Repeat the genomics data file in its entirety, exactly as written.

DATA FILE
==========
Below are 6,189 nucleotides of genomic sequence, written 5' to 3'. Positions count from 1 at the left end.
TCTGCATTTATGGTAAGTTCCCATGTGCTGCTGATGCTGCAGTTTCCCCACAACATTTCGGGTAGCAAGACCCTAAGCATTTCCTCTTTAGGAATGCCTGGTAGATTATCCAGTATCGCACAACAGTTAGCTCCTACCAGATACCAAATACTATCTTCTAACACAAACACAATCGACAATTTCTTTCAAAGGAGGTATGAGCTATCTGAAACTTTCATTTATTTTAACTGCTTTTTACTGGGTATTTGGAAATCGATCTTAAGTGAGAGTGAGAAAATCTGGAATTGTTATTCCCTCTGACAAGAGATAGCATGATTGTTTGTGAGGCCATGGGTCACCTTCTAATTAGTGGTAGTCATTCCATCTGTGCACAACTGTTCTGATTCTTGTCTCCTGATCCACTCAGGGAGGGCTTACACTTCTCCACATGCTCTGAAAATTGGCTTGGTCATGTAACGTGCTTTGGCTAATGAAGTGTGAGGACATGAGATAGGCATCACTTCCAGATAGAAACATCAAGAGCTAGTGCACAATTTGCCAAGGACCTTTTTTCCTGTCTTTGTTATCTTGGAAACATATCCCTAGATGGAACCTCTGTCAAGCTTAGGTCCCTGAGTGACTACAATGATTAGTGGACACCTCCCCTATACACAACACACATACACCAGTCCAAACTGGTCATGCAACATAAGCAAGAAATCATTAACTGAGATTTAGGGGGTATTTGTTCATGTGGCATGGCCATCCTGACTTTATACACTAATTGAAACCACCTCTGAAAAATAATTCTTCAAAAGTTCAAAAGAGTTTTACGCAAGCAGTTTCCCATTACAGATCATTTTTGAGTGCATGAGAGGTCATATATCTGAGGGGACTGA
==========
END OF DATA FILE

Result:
Below are 6,189 nucleotides of genomic sequence, written 5' to 3'. Positions count from 1 at the left end.
TCTGCATTTATGGTAAGTTCCCATGTGCTGCTGATGCTGCAGTTTCCCCACAACATTTCGGGTAGCAAGACCCTAAGCATTTCCTCTTTAGGAATGCCTGGTAGATTATCCAGTATCGCACAACAGTTAGCTCCTACCAGATACCAAATACTATCTTCTAACACAAACACAATCGACAATTTCTTTCAAAGGAGGTATGAGCTATCTGAAACTTTCATTTATTTTAACTGCTTTTTACTGGGTATTTGGAAATCGATCTTAAGTGAGAGTGAGAAAATCTGGAATTGTTATTCCCTCTGACAAGAGATAGCATGATTGTTTGTGAGGCCATGGGTCACCTTCTAATTAGTGGTAGTCATTCCATCTGTGCACAACTGTTCTGATTCTTGTCTCCTGATCCACTCAGGGAGGGCTTACACTTCTCCACATGCTCTGAAAATTGGCTTGGTCATGTAACGTGCTTTGGCTAATGAAGTGTGAGGACATGAGATAGGCATCACTTCCAGATAGAAACATCAAGAGCTAGTGCACAATTTGCCAAGGACCTTTTTTCCTGTCTTTGTTATCTTGGAAACATATCCCTAGATGGAACCTCTGTCAAGCTTAGGTCCCTGAGTGACTACAATGATTAGTGGACACCTCCCCTATACACAACACACATACACCAGTCCAAACTGGTCATGCAACATAAGCAAGAAATCATTAACTGAGATTTAGGGGGTATTTGTTCATGTGGCATGGCCATCCTGACTTTATACACTAATTGAAACCACCTCTGAAAAATAATTCTTCAAAAGTTCAAAAGAGTTTTACGCAAGCAGTTTCCCATTACAGATCATTTTTGAGTGCATGAGAGGTCATATATCTGAGGGGACTGA